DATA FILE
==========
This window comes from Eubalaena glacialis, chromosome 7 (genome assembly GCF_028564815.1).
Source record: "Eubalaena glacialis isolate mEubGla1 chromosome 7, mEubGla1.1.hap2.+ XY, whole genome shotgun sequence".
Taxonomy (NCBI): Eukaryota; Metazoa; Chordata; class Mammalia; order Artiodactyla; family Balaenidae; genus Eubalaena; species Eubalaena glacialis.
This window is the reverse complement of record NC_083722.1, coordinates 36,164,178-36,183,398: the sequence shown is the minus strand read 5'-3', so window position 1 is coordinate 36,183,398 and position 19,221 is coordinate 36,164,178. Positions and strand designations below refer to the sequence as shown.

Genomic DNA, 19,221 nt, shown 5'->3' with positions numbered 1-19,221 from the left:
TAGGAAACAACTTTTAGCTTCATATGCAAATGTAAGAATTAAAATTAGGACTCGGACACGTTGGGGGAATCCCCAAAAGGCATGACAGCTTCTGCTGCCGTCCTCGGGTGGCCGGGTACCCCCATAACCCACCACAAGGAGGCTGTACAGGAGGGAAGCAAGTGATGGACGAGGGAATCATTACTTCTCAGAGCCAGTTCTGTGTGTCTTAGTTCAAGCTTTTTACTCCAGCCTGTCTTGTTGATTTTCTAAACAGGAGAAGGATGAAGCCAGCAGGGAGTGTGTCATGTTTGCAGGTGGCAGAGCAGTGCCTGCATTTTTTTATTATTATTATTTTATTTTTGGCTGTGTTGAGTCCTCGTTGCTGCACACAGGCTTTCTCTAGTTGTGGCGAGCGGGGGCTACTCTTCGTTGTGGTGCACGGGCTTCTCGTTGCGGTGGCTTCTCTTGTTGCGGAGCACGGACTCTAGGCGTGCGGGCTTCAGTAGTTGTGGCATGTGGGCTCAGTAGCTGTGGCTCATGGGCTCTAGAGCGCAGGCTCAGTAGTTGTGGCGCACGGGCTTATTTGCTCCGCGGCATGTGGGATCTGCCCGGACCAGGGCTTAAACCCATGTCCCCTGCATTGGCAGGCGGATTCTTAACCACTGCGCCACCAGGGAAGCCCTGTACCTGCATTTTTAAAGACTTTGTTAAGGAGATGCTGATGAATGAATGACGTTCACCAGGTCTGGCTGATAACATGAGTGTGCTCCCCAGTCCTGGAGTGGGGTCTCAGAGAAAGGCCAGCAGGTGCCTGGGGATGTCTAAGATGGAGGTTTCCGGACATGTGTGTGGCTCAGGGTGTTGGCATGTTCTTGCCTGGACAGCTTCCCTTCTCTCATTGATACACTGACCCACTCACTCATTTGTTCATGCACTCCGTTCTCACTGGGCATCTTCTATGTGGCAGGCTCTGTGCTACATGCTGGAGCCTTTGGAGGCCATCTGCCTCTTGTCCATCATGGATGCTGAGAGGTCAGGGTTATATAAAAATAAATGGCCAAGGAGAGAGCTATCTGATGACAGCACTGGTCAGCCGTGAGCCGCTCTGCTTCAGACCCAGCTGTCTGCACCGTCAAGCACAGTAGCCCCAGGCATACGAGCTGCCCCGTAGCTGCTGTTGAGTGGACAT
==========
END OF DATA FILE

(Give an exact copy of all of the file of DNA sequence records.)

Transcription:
This window comes from Eubalaena glacialis, chromosome 7 (genome assembly GCF_028564815.1).
Source record: "Eubalaena glacialis isolate mEubGla1 chromosome 7, mEubGla1.1.hap2.+ XY, whole genome shotgun sequence".
Taxonomy (NCBI): Eukaryota; Metazoa; Chordata; class Mammalia; order Artiodactyla; family Balaenidae; genus Eubalaena; species Eubalaena glacialis.
This window is the reverse complement of record NC_083722.1, coordinates 36,164,178-36,183,398: the sequence shown is the minus strand read 5'-3', so window position 1 is coordinate 36,183,398 and position 19,221 is coordinate 36,164,178. Positions and strand designations below refer to the sequence as shown.

Genomic DNA, 19,221 nt, shown 5'->3' with positions numbered 1-19,221 from the left:
TAGGAAACAACTTTTAGCTTCATATGCAAATGTAAGAATTAAAATTAGGACTCGGACACGTTGGGGGAATCCCCAAAAGGCATGACAGCTTCTGCTGCCGTCCTCGGGTGGCCGGGTACCCCCATAACCCACCACAAGGAGGCTGTACAGGAGGGAAGCAAGTGATGGACGAGGGAATCATTACTTCTCAGAGCCAGTTCTGTGTGTCTTAGTTCAAGCTTTTTACTCCAGCCTGTCTTGTTGATTTTCTAAACAGGAGAAGGATGAAGCCAGCAGGGAGTGTGTCATGTTTGCAGGTGGCAGAGCAGTGCCTGCATTTTTTTATTATTATTATTTTATTTTTGGCTGTGTTGAGTCCTCGTTGCTGCACACAGGCTTTCTCTAGTTGTGGCGAGCGGGGGCTACTCTTCGTTGTGGTGCACGGGCTTCTCGTTGCGGTGGCTTCTCTTGTTGCGGAGCACGGACTCTAGGCGTGCGGGCTTCAGTAGTTGTGGCATGTGGGCTCAGTAGCTGTGGCTCATGGGCTCTAGAGCGCAGGCTCAGTAGTTGTGGCGCACGGGCTTATTTGCTCCGCGGCATGTGGGATCTGCCCGGACCAGGGCTTAAACCCATGTCCCCTGCATTGGCAGGCGGATTCTTAACCACTGCGCCACCAGGGAAGCCCTGTACCTGCATTTTTAAAGACTTTGTTAAGGAGATGCTGATGAATGAATGACGTTCACCAGGTCTGGCTGATAACATGAGTGTGCTCCCCAGTCCTGGAGTGGGGTCTCAGAGAAAGGCCAGCAGGTGCCTGGGGATGTCTAAGATGGAGGTTTCCGGACATGTGTGTGGCTCAGGGTGTTGGCATGTTCTTGCCTGGACAGCTTCCCTTCTCTCATTGATACACTGACCCACTCACTCATTTGTTCATGCACTCCGTTCTCACTGGGCATCTTCTATGTGGCAGGCTCTGTGCTACATGCTGGAGCCTTTGGAGGCCATCTGCCTCTTGTCCATCATGGATGCTGAGAGGTCAGGGTTATATAAAAATAAATGGCCAAGGAGAGAGCTATCTGATGACAGCACTGGTCAGCCGTGAGCCGCTCTGCTTCAGACCCAGCTGTCTGCACCGTCAAGCACAGTAGCCCCAGGCATACGAGCTGCCCCGTAGCTGCTGTTGAGTGGACAT